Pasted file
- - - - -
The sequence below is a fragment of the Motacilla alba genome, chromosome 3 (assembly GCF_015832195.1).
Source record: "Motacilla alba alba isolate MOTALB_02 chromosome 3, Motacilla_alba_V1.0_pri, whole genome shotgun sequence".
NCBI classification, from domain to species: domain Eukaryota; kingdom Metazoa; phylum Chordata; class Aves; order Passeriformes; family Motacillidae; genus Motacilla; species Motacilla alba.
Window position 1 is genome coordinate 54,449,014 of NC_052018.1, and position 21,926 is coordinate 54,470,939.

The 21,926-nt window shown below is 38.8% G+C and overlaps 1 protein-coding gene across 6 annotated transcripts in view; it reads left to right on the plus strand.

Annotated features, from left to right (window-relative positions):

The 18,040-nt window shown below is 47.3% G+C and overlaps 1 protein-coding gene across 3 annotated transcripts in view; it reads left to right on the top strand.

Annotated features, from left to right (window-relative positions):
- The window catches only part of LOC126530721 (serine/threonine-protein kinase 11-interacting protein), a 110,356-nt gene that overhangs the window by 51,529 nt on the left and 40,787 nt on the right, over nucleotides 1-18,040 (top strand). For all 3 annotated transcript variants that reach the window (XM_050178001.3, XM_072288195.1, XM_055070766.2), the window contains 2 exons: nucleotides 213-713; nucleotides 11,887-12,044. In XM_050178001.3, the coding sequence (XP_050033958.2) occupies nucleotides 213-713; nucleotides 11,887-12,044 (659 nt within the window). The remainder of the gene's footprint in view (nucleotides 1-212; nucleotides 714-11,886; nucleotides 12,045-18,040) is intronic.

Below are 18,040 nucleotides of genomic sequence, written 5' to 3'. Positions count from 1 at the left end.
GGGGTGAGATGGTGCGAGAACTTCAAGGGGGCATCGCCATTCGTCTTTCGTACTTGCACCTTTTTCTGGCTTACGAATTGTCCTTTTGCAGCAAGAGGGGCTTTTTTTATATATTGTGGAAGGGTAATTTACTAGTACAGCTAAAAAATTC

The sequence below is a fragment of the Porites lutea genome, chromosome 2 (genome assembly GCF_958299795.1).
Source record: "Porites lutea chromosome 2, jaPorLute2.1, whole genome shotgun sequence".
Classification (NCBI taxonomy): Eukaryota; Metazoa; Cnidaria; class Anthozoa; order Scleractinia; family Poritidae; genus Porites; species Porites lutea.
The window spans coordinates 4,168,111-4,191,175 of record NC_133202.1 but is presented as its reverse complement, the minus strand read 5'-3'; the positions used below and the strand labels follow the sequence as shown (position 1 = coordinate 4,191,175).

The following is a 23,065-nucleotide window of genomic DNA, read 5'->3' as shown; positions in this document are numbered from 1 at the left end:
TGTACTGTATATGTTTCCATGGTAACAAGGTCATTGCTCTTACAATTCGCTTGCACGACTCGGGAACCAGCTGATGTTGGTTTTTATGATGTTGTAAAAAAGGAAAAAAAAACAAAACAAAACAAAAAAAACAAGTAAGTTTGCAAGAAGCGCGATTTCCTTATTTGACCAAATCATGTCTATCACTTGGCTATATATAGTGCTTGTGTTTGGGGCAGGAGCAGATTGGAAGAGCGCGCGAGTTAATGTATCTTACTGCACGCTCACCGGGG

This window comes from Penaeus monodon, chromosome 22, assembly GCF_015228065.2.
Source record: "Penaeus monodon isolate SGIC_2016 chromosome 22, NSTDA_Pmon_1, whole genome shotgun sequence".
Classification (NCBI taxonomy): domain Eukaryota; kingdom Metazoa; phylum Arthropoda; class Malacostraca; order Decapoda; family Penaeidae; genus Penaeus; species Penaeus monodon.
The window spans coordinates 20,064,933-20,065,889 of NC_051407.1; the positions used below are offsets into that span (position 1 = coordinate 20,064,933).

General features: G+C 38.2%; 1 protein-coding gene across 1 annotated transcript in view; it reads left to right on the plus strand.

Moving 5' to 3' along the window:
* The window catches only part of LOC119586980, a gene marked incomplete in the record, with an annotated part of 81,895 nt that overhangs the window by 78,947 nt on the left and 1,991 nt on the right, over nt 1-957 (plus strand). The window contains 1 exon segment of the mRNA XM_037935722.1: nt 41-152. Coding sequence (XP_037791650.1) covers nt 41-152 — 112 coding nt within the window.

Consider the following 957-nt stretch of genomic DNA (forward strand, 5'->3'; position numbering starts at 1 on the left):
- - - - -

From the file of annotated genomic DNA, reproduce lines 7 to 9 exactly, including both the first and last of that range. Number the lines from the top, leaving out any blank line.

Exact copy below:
The 18,040-nt window shown below is 47.3% G+C and overlaps 1 protein-coding gene across 3 annotated transcripts in view; it reads left to right on the top strand.

Annotated features, from left to right (window-relative positions):
- The window catches only part of LOC126530721 (serine/threonine-protein kinase 11-interacting protein), a 110,356-nt gene that overhangs the window by 51,529 nt on the left and 40,787 nt on the right, over nucleotides 1-18,040 (top strand). For all 3 annotated transcript variants that reach the window (XM_050178001.3, XM_072288195.1, XM_055070766.2), the window contains 2 exons: nucleotides 213-713; nucleotides 11,887-12,044. In XM_050178001.3, the coding sequence (XP_050033958.2) occupies nucleotides 213-713; nucleotides 11,887-12,044 (659 nt within the window). The remainder of the gene's footprint in view (nucleotides 1-212; nucleotides 714-11,886; nucleotides 12,045-18,040) is intronic.